AP

When President Donald Trump visited Puerto Rico on Tuesday, he went out of his way to portray the island as bouncing back from Hurricane Maria’s devastation. Handing out flashlights at a stop during his trip, Trump insisted “you don’t need ‘em,” despite the fact that less than 10% of Puerto Ricans had electricity at the time. All that mattered, it seems, were the optics of an island on the mend.

Those self-congratulatory optics were reinforced this week, when FEMA conspicuously scrubbed some of the grimmest statistics on Puerto Rico’s clean drinking water and electrical availability from its English language website.

As the Washington Post first noted, FEMA’s page documenting the recovery efforts for the island had stated that just around 50% of Puerto Rican residents had access to clean drinking water by Wednesday evening. Similarly, the page claimed, just 5% of the island had electricity. Sometime that night, though, those disheartening statistics were wiped from the page. They were replaced with more benign facts, such as the number of federal personnel on the ground (14,000 people) or the amount of roadways that had been cleared since the storm (30 miles).

“Our mission is to support the governor and his response priorities through the unified command structure to help Puerto Ricans recover and return to routines,” FEMA spokesman William Booher told the Post. He added that “information on the stats you are specifically looking for are readily available.”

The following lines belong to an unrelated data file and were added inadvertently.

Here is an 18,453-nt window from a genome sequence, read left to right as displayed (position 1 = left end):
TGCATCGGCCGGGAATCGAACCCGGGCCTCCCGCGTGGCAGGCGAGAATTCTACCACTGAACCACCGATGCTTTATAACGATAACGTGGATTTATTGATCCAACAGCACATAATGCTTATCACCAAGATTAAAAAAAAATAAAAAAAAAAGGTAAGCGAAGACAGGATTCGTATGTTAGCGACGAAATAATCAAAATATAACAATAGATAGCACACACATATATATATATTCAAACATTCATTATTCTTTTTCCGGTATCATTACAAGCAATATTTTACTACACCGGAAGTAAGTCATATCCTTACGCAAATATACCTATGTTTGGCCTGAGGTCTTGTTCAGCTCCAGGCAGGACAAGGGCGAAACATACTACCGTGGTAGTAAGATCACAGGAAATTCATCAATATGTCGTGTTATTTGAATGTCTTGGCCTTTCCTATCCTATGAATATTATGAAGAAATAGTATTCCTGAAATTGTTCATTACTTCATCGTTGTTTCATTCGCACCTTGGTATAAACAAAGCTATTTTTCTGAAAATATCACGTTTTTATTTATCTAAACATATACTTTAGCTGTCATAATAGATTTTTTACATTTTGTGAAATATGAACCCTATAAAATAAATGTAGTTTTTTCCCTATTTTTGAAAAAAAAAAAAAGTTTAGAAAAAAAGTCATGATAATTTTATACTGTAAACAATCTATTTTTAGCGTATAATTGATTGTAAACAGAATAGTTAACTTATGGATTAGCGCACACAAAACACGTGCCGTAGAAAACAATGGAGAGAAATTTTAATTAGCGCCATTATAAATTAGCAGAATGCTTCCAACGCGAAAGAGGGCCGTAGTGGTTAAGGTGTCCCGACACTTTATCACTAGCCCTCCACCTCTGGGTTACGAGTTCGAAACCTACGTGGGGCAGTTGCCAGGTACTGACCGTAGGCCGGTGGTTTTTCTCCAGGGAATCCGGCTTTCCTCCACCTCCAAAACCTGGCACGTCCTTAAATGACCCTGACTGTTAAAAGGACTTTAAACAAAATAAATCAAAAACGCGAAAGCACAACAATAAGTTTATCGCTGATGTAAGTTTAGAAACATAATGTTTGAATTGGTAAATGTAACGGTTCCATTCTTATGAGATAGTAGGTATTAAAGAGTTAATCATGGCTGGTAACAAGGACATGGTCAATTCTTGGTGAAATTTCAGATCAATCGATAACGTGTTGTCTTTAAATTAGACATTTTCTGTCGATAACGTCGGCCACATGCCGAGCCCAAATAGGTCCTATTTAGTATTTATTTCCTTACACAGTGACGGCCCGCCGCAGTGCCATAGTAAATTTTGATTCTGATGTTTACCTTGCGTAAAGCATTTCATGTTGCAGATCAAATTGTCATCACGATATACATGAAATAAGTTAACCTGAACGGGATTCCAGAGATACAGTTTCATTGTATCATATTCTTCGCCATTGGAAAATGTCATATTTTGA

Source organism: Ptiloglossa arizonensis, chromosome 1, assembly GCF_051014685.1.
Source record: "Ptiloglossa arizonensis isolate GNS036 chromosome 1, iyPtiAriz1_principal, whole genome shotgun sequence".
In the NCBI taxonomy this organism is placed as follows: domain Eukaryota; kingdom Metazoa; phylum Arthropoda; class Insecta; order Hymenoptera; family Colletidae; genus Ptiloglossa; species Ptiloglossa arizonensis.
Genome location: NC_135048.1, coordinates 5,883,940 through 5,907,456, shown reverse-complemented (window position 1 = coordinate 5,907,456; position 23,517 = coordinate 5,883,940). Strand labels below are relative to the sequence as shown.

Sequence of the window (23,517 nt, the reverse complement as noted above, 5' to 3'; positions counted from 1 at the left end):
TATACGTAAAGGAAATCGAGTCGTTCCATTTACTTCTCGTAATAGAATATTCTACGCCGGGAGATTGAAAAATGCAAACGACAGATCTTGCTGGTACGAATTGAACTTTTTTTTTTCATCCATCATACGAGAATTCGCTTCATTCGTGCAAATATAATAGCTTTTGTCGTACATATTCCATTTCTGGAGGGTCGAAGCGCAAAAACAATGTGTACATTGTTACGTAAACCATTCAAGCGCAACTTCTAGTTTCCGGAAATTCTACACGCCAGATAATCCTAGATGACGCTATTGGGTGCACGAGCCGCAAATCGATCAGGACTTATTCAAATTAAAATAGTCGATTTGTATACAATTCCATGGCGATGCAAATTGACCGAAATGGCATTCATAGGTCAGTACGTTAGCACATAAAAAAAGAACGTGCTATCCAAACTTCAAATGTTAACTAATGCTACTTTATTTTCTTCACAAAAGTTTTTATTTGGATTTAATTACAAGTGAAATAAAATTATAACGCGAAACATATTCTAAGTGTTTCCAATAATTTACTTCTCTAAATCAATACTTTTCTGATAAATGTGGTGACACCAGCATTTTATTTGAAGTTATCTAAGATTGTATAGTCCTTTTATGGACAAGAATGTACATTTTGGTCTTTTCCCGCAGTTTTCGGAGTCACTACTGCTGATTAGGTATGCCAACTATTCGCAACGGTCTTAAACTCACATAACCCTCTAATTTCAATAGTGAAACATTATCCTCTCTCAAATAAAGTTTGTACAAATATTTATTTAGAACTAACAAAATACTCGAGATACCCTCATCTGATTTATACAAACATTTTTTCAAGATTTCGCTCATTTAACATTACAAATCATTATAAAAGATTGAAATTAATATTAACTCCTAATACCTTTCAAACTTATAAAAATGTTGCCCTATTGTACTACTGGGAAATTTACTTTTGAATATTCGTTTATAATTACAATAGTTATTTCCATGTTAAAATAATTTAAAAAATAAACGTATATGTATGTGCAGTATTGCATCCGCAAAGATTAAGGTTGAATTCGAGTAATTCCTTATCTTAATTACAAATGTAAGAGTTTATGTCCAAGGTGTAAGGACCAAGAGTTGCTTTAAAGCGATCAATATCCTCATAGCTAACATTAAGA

Where? On a Spanish-language website maintained by the Puerto Rican Governor’s office. That site currently states that 54.20% of residents have access to clean drinking water, with just 9.20% of the island receiving electricity.

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I have reached out to FEMA for comment on the changes, and an explanation for their decision to remove the statistics from the site. I will update this story with their response. (Update: They sent me the exact same statement they sent the Post.)

Still, despite the seeming attempt by FEMA to divert attention from the catastrophic damage Puerto Rico sustained in the storm, the island has seen a steady stream of volunteers. On Wednesday, a consortium of labor unions, including the AFL-CIO, Association of Flight Attendants, Air Line Pilots Association, and International Association of Machinists and Aerospace Workers partnered with United Airlines to fly more than 200 volunteer medical professionals, engineers, and truck drivers to San Juan, to help in the recovery effort.

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